Scientists Find Long-Buried Royal Navy Sub in Town Park
Two scientists believe they’ve confirmed a longstanding urban legend in Dartmouth, UK: a Royal Navy submarine is indeed buried in the town park.
Experts used ground penetrating radar to scan the site where the defunct boat was believed to rest. The site was backfilled with dirt long ago to create Coronation Park. The vague outline of what they believe be the submarine HMS E52 can be made out on the radar scans. It appears to be accompanied by a second object - a German torpedo boat, longer and narrower than E52.
The findings were made by archaeologist Dr. Simon Roffey and Dr David Ashby of University of Winchester. The two experts were intrigued by the recent research of Lieutenant Tom Kemp, who had determined the likely identity of the buried submarine that locals have talked about for years.
Lt. Kemp – a submariner who teaches navigation at nearby Britannia Royal Naval College – identified the craft as HMS E52 by looking through the archives. But for confirmation that there really was a sub under the park, radar was needed, and that is the area of expertise of Dr. Roffey and Dr. Ashby.
“It’s been my personal hobbyhorse for the better part of the past year,” said Lt. Kemp. “Confirming the final resting place of one of His Majesty’s submarines – and a pretty successful one at that – would serve to remind and reiterate that our naval heritage is all around us and can often be clawed back from obscurity. Our time and energy could scarcely be better spent.”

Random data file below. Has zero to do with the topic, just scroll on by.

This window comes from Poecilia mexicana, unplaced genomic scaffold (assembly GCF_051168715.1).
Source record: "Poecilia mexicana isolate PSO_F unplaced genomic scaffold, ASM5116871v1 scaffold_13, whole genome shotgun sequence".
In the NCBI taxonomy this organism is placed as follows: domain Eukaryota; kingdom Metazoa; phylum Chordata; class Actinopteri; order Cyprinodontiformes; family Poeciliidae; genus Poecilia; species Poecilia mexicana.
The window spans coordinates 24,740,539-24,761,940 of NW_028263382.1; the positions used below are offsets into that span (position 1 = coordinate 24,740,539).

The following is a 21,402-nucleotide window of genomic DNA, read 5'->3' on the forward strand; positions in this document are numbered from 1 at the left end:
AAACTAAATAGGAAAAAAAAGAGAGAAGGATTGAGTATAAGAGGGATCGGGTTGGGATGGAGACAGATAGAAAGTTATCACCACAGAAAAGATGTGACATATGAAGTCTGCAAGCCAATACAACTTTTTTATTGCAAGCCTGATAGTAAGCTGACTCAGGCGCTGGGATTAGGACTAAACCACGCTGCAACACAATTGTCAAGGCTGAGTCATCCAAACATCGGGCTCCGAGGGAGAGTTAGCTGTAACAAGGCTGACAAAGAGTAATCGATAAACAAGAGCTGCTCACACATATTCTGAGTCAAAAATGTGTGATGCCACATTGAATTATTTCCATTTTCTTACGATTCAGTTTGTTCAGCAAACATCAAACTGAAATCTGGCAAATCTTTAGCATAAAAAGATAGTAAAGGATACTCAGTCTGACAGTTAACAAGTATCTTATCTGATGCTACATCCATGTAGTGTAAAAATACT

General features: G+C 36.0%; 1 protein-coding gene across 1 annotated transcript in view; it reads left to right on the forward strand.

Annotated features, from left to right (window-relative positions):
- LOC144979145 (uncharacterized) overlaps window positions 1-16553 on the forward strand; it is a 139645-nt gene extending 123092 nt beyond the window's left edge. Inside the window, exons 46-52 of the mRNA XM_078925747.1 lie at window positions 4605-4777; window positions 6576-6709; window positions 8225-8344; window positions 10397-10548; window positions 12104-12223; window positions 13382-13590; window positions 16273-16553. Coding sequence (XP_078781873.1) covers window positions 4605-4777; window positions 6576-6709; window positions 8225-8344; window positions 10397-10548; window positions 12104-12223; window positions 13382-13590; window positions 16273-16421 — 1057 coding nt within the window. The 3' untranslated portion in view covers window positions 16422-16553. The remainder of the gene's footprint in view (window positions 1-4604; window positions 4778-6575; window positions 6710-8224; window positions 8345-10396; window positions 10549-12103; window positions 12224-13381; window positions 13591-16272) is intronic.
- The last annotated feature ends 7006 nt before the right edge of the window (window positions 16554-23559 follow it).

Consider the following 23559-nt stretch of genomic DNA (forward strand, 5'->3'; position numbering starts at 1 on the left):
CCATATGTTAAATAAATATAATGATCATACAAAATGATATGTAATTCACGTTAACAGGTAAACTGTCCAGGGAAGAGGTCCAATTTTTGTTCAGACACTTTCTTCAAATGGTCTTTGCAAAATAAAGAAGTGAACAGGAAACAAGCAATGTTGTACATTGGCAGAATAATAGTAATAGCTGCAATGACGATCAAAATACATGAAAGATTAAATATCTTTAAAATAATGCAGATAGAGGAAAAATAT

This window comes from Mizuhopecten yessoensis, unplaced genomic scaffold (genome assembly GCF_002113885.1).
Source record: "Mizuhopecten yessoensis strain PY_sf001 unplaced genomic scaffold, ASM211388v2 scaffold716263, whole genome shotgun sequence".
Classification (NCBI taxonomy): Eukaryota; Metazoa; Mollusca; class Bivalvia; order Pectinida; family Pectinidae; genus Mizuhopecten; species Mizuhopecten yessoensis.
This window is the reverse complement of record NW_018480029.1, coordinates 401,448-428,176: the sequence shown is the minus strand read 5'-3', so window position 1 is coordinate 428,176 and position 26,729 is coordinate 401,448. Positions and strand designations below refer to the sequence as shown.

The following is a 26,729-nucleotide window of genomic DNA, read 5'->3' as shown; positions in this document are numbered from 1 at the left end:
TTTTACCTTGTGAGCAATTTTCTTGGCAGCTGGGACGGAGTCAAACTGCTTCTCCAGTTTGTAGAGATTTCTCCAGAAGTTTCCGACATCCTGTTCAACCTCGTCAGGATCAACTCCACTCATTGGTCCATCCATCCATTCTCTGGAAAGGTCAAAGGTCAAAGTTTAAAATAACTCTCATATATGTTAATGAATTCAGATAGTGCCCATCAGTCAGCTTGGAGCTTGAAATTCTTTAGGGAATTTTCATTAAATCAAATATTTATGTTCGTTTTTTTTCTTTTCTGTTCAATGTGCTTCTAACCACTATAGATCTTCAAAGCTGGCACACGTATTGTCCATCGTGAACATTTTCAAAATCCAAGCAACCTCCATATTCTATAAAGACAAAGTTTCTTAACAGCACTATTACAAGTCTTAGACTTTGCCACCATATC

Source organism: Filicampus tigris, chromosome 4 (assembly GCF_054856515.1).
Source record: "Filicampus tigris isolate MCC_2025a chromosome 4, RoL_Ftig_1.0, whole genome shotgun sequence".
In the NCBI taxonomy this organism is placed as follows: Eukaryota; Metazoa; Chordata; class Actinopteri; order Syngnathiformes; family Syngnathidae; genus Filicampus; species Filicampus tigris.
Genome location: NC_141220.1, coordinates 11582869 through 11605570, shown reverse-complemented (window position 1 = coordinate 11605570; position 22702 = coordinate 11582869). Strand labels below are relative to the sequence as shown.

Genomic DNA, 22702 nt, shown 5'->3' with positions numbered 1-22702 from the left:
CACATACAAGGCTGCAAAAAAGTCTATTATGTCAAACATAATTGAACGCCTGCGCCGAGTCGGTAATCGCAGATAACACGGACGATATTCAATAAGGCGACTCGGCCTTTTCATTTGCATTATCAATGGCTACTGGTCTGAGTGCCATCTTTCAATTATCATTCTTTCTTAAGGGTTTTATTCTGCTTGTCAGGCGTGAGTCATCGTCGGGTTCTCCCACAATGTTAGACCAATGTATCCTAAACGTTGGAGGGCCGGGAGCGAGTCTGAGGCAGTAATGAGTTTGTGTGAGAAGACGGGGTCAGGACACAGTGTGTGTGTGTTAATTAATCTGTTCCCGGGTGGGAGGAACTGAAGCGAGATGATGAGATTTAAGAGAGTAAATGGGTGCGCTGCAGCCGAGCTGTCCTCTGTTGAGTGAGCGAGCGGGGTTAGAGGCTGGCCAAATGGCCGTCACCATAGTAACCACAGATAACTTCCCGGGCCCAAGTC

The park covers an area about the size of three football fields. Working with Lt. Kemp, the scientists focused on the corner of the park – close to a spot where canoes and dinghies are stored – thought to hide the submarine.
The radar scanned below the surface, but the results were nothing as clear and distinct as the outline of a submarine. But to the experts, the results suggest large metallic objects lying about six feet below the surface.
The team has concluded that E52 probably rests in the northeast corner of the park. At right angles to it is another large metallic object. This is most likely a German torpedo boat destroyer, which had also been purchased for scrapping after WWI.
The two radar signatures line up with an aerial photo of Dartmouth in the 1920s, which shows the submarine and another craft sitting on what had then been mudflats.
The team are seeking permission from the local authority to dig small bore holes in the park to hopefully identify a piece of equipment or metal unique to E52. This would provide more definitive proof of the truth of the legend.